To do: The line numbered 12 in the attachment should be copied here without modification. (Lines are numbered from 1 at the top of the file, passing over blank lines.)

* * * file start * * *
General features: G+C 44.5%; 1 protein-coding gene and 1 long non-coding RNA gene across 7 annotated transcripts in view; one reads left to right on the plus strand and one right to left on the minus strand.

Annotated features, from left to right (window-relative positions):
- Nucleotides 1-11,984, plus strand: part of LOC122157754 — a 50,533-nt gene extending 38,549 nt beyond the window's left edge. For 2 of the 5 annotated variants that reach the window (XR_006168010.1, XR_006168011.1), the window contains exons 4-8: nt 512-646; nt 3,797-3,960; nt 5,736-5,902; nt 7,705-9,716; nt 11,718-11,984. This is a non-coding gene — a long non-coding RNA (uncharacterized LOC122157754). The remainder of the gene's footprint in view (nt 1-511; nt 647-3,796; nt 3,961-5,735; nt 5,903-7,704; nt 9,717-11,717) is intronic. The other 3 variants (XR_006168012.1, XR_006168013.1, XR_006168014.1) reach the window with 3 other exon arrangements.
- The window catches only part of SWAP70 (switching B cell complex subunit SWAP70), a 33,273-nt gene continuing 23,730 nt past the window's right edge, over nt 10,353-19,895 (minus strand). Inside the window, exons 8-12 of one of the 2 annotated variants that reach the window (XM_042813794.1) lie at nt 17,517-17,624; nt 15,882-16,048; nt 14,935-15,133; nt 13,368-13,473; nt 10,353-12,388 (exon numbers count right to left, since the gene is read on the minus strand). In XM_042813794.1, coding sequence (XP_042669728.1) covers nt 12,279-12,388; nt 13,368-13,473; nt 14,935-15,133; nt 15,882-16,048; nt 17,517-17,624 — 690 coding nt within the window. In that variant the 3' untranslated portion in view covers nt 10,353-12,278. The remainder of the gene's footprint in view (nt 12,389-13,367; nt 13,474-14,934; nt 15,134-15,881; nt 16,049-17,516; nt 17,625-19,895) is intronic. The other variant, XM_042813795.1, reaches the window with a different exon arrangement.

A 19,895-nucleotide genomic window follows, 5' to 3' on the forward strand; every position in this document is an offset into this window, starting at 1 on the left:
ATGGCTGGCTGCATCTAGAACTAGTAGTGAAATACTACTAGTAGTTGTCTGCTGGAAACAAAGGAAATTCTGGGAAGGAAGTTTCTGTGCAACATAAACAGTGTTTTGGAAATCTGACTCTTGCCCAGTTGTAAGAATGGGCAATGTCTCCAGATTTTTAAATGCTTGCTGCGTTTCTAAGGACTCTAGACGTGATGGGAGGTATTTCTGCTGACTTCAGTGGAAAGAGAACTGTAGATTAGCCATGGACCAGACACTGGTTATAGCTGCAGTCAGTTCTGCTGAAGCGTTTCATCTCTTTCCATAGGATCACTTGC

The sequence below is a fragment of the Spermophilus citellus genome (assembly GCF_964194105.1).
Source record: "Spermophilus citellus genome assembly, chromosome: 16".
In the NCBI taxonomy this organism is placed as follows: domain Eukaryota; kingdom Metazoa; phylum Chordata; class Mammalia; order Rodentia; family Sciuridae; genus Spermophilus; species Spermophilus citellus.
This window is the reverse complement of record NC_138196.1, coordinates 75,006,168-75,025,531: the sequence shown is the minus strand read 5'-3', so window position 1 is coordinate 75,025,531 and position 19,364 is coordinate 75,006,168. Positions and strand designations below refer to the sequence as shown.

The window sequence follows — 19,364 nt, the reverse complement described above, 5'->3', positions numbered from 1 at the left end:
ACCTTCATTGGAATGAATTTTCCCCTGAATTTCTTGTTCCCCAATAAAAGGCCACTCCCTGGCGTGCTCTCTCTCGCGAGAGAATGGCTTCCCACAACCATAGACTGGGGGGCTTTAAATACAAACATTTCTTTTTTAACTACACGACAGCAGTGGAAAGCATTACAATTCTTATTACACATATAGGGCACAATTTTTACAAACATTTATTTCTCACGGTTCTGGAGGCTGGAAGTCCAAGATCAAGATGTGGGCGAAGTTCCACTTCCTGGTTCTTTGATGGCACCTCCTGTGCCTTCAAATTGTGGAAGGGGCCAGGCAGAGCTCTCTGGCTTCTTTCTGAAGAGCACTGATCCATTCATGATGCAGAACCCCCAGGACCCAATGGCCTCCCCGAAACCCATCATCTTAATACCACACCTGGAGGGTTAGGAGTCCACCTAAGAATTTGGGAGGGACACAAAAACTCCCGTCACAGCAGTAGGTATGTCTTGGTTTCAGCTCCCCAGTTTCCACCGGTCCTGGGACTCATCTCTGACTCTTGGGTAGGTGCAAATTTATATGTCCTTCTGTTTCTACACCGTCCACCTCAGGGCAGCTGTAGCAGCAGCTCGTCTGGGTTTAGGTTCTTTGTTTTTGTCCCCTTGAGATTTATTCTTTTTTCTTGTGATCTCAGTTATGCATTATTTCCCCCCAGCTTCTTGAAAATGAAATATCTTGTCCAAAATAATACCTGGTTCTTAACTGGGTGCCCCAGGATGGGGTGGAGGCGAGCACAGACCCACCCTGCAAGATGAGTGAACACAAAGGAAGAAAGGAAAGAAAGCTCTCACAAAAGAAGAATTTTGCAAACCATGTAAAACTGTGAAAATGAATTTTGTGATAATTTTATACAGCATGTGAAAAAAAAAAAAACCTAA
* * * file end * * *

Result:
ACCTTCATTGGAATGAATTTTCCCCTGAATTTCTTGTTCCCCAATAAAAGGCCACTCCCTGGCGTGCTCTCTCTCGCGAGAGAATGGCTTCCCACAACCATAGACTGGGGGGCTTTAAATACAAACATTTCTTTTTTAACTACACGACAGCAGTGGAAAGCATTACAATTCTTATTACACATATAGGGCACAATTTTTACAAACATTTATTTCTCACGGTTCTGGAGGCTGGAAGTCCAAGATCAAGATGTGGGCGAAGTTCCACTTCCTGGTTCTTTGATGGCACCTCCTGTGCCTTCAAATTGTGGAAGGGGCCAGGCAGAGCTCTCTGGCTTCTTTCTGAAGAGCACTGATCCATTCATGATGCAGAACCCCCAGGACCCAATGGCCTCCCCGAAACCCATCATCTTAATACCACACCTGGAGGGTTAGGAGTCCACCTAAGAATTTGGGAGGGACACAAAAACTCCCGTCACAGCAGTAGGTATGTCTTGGTTTCAGCTCCCCAGTTTCCACCGGTCCTGGGACTCATCTCTGACTCTTGGGTAGGTGCAAATTTATATGTCCTTCTGTTTCTACACCGTCCACCTCAGGGCAGCTGTAGCAGCAGCTCGTCTGGGTTTAGGTTCTTTGTTTTTGTCCCCTTGAGATTTATTCTTTTTTCTTGTGATCTCAGTTATGCATTATTTCCCCCCAGCTTCTTGAAAATGAAATATCTTGTCCAAAATAATACCTGGTTCTTAACTGGGTGCCCCAGGATGGGGTGGAGGCGAGCACAGACCCACCCTGCAAGATGAGTGAACACAAAGGAAGAAAGGAAAGAAAGCTCTCACAAAAGAAGAATTTTGCAAACCATGTAAAACTGTGAAAATGAATTTTGTGATAATTTTATACAGCATGTGAAAAAAAAAAAAACCTAA